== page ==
First thing in the morning, every morning, I diligently check my multiple email accounts, the social media accumulation, the general chaos of inputs into my digital world, and every morning I am mostly saying “WTF?” and working my delete key hard. But this morning even I, hardened, thick-skinned, and cynical as I am, had to stop and wonder. Why would anyone think these contributions to the discourse are at all a credit to the sender?

Here, for instance, is an image some chortling fuckwit sent to me, apparently thinking it will teach me a lesson, or make me feel bad, or harm me somehow. Allow me to describe it. It’s a picture of me sitting at Skepticon with my iPad, and someone has put a thought balloon above me. What am I thinking of? Why, according to the ‘artist’, I am daydreaming about a prominent woman skeptic, who is naked and wrapped up in tentacles. Here it is, although I’ve edited it myself to cut out the face of the real woman that was pasted in there.

I don’t get as much sexual objectification and harassment as the women I’ve talked to, so this was weird: some asshole decided to sexually objectify and demean a woman for my benefit, and thought it would be an effective insult to pretend I was the one doing it. That’s just twisted and stupid. And the guy who sent it to me thought it was a marvelous zinger.

Then there’s this.

Why couldn’t #ISIS have attacked #Skepticon 8 instead? #justdesserts #madeforeachother

Ladies and gentlemen, our opposition, true skeptics and atheists all.

My plan is not working

Evil as I am, I had a wicked plan for #Skepticon. I am not speaking this year, so I was going to sit in the back of the room and roll my eyes at the weak lineup and regale everyone with tales of how it was so much better in the good old days, when they had the good taste to invite me. That’ll teach ’em.

And then, dammit, all of the talks so far have been different and awesome and interesting. It kicked off last night with Sikivu Hutchinson, who set the tone…but then, I’ve heard Sikivu speak before, so I knew what to expect. Then somebody I didn’t know, Nathanael Johnson, a journalist for Grist, talked about the science of feeding the world. It was good! I learned things! And lastly, Jamie DeWolf, another person with whom I was unfamiliar, did a spoken word and video set. He’s the great grandson of L. Ron Hubbard, used to be an evangelical Christian, and he was ferocious and eloquent.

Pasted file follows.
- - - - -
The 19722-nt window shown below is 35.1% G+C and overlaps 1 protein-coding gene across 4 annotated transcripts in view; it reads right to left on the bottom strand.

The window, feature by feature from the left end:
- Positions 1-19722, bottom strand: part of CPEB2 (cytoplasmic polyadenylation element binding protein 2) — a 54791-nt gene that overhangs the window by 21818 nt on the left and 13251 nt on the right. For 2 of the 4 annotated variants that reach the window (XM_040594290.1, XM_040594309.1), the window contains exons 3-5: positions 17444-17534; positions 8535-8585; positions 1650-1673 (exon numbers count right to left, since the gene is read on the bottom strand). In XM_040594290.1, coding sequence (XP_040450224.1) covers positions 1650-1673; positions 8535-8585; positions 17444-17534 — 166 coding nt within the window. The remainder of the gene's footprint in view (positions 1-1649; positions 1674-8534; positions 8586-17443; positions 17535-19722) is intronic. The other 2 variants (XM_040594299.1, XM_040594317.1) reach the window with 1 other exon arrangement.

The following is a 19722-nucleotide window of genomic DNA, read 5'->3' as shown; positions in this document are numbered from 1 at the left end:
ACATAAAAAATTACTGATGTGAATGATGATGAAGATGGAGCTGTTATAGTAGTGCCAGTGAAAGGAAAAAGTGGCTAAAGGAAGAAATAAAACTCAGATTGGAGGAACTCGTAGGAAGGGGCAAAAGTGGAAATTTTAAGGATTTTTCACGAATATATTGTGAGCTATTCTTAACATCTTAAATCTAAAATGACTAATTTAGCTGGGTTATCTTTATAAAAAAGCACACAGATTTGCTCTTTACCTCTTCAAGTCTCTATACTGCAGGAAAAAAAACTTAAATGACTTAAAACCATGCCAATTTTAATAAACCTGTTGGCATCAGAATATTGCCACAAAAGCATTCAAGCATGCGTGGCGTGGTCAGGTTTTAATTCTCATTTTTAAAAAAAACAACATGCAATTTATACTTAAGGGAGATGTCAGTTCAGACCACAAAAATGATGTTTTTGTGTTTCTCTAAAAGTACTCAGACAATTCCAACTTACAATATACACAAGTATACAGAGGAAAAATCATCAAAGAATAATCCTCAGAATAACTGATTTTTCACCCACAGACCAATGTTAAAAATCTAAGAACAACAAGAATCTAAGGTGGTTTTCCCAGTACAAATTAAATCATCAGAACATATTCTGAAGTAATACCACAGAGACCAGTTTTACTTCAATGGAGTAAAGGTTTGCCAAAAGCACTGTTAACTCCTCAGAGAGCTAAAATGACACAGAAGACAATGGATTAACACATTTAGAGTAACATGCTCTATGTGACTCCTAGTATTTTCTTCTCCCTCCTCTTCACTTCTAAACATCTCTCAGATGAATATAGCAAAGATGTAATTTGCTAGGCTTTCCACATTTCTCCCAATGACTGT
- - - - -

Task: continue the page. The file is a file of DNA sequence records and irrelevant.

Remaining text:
My plan has failed. The Skepticon without me is shaping up to be the best Skepticon ever.

This morning, Muhammad Syed of the Ex-Muslims of North America is speaking, which is perfect timing. Later today we’re getting a Q&A with a videographer, Mark Shierbecker, about the Missouri protests. Relevance and matters of importance all over the place!

There’s also fun: last night was a gaming night for all of us nerds (I played some game called Slash…I will say no more), and tonight is Skeptiprom.

I am so impressed. A conference that doesn’t just line up the Usual Suspects and has a lot of new names and diverse topics works phenomenally well. Why aren’t you here? Are you coming next year?

“Food” does not “cleanse” “toxins”


Aaargh. In an article about an organic food store, I get lots of buttons pushed: food fads, weird notions about nutrition, Gwyneth-Paltrow-style airy BS about purging oneself of toxins, all that kind of crap:

As a downtown crowd of artists and models balanced long nights of extreme revelry with long days of extreme diet and fitness, Organic Avenue became more of a destination, opening its first street-level shop in 2006 on Stanton Street and offering, among à la carte items, juice cleanse programs that might entail forgoing solid food for anywhere from one to five days in favor of concoctions made from blue-green algae, beets and the like.

If you’re going in for a colonoscopy, you’ll be told to go on a low-fiber liquid diet for a day or two, to clear out your colon for inspection. But this nonsense about “juice cleanses” is absurd. In fact, just run away if anyone uses the word “cleanse” in reference to your diet.

But it saves the best for last. There’s a new fad going around among the excessively wealthy right now.